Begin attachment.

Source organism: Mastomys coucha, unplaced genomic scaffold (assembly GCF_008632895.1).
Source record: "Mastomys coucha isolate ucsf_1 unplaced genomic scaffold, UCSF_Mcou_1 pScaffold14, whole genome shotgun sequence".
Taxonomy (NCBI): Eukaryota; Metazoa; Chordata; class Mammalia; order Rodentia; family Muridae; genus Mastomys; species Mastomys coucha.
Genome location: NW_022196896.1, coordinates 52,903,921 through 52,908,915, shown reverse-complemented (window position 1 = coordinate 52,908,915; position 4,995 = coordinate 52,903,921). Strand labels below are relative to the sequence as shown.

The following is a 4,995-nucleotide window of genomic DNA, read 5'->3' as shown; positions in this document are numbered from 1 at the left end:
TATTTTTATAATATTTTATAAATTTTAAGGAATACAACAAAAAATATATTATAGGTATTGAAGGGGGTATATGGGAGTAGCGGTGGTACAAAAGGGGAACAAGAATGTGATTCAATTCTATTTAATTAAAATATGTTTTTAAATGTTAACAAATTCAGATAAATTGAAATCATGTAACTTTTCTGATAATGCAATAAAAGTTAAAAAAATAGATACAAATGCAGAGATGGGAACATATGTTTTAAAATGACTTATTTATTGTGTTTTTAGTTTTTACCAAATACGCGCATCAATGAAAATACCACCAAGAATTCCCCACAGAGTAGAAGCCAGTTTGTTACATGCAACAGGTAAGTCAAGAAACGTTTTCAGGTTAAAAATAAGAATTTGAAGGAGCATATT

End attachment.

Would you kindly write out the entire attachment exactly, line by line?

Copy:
Source organism: Mastomys coucha, unplaced genomic scaffold (assembly GCF_008632895.1).
Source record: "Mastomys coucha isolate ucsf_1 unplaced genomic scaffold, UCSF_Mcou_1 pScaffold14, whole genome shotgun sequence".
Taxonomy (NCBI): Eukaryota; Metazoa; Chordata; class Mammalia; order Rodentia; family Muridae; genus Mastomys; species Mastomys coucha.
Genome location: NW_022196896.1, coordinates 52,903,921 through 52,908,915, shown reverse-complemented (window position 1 = coordinate 52,908,915; position 4,995 = coordinate 52,903,921). Strand labels below are relative to the sequence as shown.

The following is a 4,995-nucleotide window of genomic DNA, read 5'->3' as shown; positions in this document are numbered from 1 at the left end:
TATTTTTATAATATTTTATAAATTTTAAGGAATACAACAAAAAATATATTATAGGTATTGAAGGGGGTATATGGGAGTAGCGGTGGTACAAAAGGGGAACAAGAATGTGATTCAATTCTATTTAATTAAAATATGTTTTTAAATGTTAACAAATTCAGATAAATTGAAATCATGTAACTTTTCTGATAATGCAATAAAAGTTAAAAAAATAGATACAAATGCAGAGATGGGAACATATGTTTTAAAATGACTTATTTATTGTGTTTTTAGTTTTTACCAAATACGCGCATCAATGAAAATACCACCAAGAATTCCCCACAGAGTAGAAGCCAGTTTGTTACATGCAACAGGTAAGTCAAGAAACGTTTTCAGGTTAAAAATAAGAATTTGAAGGAGCATATT